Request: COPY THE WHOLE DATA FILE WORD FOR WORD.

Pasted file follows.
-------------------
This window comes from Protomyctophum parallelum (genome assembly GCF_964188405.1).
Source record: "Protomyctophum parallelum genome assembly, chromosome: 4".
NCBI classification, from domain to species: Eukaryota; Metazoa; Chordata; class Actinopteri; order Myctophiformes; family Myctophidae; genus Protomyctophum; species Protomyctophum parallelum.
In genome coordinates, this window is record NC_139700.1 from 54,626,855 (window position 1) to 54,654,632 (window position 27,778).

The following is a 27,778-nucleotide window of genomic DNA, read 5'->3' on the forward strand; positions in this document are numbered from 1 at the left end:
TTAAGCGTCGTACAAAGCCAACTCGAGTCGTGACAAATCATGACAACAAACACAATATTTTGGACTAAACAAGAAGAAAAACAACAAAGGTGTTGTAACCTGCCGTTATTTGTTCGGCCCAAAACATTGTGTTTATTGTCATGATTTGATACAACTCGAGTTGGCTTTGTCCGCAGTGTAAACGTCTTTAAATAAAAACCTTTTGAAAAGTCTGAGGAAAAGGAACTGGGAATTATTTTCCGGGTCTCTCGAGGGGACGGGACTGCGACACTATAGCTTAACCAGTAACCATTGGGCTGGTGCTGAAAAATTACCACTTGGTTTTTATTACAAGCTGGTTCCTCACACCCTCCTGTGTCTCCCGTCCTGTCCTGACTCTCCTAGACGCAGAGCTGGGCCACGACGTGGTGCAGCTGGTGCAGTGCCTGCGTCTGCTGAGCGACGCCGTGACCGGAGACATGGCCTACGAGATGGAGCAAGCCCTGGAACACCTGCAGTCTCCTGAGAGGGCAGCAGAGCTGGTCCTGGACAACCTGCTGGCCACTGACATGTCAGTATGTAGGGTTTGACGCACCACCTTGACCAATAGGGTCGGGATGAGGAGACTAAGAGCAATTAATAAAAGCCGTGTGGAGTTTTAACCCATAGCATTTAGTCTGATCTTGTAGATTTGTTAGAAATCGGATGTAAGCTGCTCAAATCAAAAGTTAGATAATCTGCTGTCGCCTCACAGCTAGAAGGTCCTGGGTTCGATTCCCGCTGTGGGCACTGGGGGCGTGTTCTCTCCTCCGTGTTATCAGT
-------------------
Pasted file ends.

This window comes from Protomyctophum parallelum (genome assembly GCF_964188405.1).
Source record: "Protomyctophum parallelum genome assembly, chromosome: 4".
NCBI classification, from domain to species: Eukaryota; Metazoa; Chordata; class Actinopteri; order Myctophiformes; family Myctophidae; genus Protomyctophum; species Protomyctophum parallelum.
In genome coordinates, this window is record NC_139700.1 from 54,626,855 (window position 1) to 54,654,632 (window position 27,778).

The following is a 27,778-nucleotide window of genomic DNA, read 5'->3' on the forward strand; positions in this document are numbered from 1 at the left end:
TTAAGCGTCGTACAAAGCCAACTCGAGTCGTGACAAATCATGACAACAAACACAATATTTTGGACTAAACAAGAAGAAAAACAACAAAGGTGTTGTAACCTGCCGTTATTTGTTCGGCCCAAAACATTGTGTTTATTGTCATGATTTGATACAACTCGAGTTGGCTTTGTCCGCAGTGTAAACGTCTTTAAATAAAAACCTTTTGAAAAGTCTGAGGAAAAGGAACTGGGAATTATTTTCCGGGTCTCTCGAGGGGACGGGACTGCGACACTATAGCTTAACCAGTAACCATTGGGCTGGTGCTGAAAAATTACCACTTGGTTTTTATTACAAGCTGGTTCCTCACACCCTCCTGTGTCTCCCGTCCTGTCCTGACTCTCCTAGACGCAGAGCTGGGCCACGACGTGGTGCAGCTGGTGCAGTGCCTGCGTCTGCTGAGCGACGCCGTGACCGGAGACATGGCCTACGAGATGGAGCAAGCCCTGGAACACCTGCAGTCTCCTGAGAGGGCAGCAGAGCTGGTCCTGGACAACCTGCTGGCCACTGACATGTCAGTATGTAGGGTTTGACGCACCACCTTGACCAATAGGGTCGGGATGAGGAGACTAAGAGCAATTAATAAAAGCCGTGTGGAGTTTTAACCCATAGCATTTAGTCTGATCTTGTAGATTTGTTAGAAATCGGATGTAAGCTGCTCAAATCAAAAGTTAGATAATCTGCTGTCGCCTCACAGCTAGAAGGTCCTGGGTTCGATTCCCGCTGTGGGCACTGGGGGCGTGTTCTCTCCTCCGTGTTATCAGT